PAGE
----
Building EEPROM burner from scratch

I’ve been away for awhile with getting the kids ready to go to school/end of summer vacations, etc.  On a side note, ended up going to Santa’s village in New Hampshire, and the aging hotel (Cabot Inn) that we stayed in had a pinball machine.  (Strangely enough most places that we stay close to there, have a pinball machine.  Lamplight resort is really nice and has one in their game room.  Two years ago it was a Mars Attacks machine, and last year it was a Pirates machine, 2nd one, not the first)  Anyhow, the hotel was not very nice, but they did have a pinball machine in their game room which was much better maintained than the hotel itself.  Whoever the operator is in that area, hats off to him and how well he maintains his machines.  They are a pleasure to play, and rarely have any major issues.   The Cabot Inn had a Ripley’s Believe It Or Not from Stern and it was a pleasure to play.  I completely agree with all the comments on IPDB which state that the machine is too easy/intermediate machine, because a friend and I ended up dropping $2 in it for five games, and after playing for about 45 minutes, still had six credits on the machine.   We gave the remaining credits to the random kids that were in the game room at the time.  Hopefully they will end up learning to love pinball.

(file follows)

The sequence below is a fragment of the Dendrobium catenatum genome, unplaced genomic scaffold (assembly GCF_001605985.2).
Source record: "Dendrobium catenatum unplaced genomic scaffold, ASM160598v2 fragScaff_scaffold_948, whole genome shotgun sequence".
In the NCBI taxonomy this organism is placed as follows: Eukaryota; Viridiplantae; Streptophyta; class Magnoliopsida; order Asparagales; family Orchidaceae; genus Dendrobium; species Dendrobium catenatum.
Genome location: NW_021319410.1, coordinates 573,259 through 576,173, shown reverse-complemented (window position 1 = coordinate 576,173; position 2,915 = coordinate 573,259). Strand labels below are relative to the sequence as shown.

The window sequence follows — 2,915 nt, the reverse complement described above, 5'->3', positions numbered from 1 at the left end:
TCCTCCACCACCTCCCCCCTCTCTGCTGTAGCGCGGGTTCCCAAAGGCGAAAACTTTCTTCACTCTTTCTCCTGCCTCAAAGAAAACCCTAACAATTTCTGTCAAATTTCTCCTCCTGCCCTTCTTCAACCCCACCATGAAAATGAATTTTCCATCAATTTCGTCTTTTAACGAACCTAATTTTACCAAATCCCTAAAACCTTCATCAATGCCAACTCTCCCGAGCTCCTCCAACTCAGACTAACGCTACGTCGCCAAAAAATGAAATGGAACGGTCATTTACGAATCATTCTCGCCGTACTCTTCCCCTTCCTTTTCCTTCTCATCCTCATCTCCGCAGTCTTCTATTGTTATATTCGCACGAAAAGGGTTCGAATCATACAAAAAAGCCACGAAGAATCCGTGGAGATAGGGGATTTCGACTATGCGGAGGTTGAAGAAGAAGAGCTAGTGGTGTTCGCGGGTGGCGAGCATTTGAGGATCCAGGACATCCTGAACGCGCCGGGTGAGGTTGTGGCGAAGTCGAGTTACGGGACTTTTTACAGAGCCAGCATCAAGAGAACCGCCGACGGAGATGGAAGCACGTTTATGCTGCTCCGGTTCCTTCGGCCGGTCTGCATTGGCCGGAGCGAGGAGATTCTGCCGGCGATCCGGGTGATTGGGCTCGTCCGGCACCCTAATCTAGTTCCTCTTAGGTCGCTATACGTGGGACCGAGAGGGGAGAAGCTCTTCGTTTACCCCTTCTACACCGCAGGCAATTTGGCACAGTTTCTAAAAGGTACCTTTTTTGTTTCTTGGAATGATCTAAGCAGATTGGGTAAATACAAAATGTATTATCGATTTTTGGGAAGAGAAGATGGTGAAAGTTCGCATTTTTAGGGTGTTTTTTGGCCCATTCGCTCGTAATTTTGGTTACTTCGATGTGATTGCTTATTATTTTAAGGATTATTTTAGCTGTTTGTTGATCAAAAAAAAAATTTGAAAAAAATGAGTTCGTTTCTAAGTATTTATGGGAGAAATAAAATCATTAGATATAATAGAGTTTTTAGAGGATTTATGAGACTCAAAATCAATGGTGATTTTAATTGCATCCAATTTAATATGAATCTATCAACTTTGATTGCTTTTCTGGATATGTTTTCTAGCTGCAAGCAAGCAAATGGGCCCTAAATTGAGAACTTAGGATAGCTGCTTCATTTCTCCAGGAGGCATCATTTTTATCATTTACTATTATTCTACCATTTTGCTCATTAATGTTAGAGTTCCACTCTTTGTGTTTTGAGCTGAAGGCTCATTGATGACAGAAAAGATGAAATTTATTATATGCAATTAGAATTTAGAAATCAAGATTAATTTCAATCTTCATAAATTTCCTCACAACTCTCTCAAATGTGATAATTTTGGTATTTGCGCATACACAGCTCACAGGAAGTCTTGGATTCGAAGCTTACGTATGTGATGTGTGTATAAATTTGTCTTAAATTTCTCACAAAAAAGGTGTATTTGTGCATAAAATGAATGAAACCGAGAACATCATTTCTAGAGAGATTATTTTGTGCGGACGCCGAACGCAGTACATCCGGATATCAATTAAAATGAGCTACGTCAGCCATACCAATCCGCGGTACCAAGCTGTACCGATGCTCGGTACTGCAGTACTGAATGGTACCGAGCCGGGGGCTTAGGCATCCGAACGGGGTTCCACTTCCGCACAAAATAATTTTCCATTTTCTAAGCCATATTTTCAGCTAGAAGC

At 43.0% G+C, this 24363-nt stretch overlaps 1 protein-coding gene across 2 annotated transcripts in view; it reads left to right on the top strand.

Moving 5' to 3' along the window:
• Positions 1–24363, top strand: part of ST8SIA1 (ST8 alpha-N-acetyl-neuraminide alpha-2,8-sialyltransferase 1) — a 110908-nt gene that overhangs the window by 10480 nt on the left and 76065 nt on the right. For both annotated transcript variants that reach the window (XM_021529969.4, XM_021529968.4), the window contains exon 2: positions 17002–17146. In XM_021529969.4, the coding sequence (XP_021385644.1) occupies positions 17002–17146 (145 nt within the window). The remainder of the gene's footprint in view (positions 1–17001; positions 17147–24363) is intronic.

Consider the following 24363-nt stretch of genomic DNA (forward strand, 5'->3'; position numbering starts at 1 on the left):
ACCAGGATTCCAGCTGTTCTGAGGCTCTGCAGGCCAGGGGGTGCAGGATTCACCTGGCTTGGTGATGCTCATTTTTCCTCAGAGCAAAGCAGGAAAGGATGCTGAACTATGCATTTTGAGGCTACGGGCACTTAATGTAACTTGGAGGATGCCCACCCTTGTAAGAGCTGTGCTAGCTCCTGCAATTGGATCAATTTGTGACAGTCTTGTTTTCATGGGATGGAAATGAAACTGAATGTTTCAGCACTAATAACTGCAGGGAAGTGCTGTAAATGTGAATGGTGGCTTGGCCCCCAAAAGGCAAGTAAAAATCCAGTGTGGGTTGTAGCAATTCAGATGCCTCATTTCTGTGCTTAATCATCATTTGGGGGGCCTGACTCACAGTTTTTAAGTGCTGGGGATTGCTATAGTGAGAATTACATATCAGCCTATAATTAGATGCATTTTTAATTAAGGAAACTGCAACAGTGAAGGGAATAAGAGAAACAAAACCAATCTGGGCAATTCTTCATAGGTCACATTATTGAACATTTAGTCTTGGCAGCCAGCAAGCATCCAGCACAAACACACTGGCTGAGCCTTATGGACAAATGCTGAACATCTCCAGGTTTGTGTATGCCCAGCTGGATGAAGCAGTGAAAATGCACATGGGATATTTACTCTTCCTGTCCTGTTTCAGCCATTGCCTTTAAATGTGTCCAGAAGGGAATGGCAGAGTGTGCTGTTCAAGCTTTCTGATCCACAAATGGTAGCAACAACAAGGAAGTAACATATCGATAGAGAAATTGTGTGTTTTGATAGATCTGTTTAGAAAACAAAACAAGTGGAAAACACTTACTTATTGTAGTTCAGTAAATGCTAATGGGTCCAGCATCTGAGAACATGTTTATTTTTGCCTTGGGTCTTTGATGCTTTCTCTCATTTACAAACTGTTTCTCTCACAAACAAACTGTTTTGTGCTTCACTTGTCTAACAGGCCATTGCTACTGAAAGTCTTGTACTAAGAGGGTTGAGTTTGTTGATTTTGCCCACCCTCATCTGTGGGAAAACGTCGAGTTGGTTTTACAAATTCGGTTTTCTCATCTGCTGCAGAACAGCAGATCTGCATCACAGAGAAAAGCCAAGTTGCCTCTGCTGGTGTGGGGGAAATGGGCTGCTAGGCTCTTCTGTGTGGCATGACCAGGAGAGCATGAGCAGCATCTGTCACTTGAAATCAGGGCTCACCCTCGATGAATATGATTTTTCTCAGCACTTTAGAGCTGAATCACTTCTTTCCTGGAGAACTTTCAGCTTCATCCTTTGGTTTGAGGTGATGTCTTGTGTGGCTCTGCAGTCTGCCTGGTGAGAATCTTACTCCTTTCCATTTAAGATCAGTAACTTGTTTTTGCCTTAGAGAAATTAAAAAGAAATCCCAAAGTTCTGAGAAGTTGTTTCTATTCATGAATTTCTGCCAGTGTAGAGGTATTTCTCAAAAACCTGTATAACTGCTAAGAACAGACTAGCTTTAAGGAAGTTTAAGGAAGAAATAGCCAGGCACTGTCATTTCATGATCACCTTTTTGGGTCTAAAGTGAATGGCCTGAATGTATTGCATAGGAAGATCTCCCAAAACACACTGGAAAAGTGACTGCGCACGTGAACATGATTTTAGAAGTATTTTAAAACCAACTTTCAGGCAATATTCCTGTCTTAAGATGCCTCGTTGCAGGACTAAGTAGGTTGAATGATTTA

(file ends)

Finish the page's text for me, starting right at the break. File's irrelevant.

The EEPROM project started a couple of months ago with Mark purchasing a Flash pinball machine.  This was the first machine that we ever purchased where absolutely nothing worked on it.  It was reported to us that it had worked somewhat as recently as a year ago, but I really find that hard to believe.  First issue was putting a cap across the crystal.  This fixed it so that the processor came up each time.  Next came the 5101 RAM chip which was bad.  All of the interconnects between the driver board had broken solder joints, so we reflowed each of these pins.   Just this past week we found that the PIA chip going to the displays is toasted.  (There was a piece of wire sitting on the interconnect and probably made the chip the “fuse” for the short).  If anybody is looking for a new PIA chip, a new company is making them called WDC and you can get them from Mouser.  It is $5.95/qty 1 at this time, and there is no minimum dollar amount on orders.   They just started a new shipping option which is $5.99 and the parts get to you in about a week if you are in the middle of no where, like I am.  They slightly changed the chip name from 6821 which made it difficult to find.  Here is a link to the new part W65C21N6TPG-14.  Note:  I doubt the link will work for long so just search on the above part number.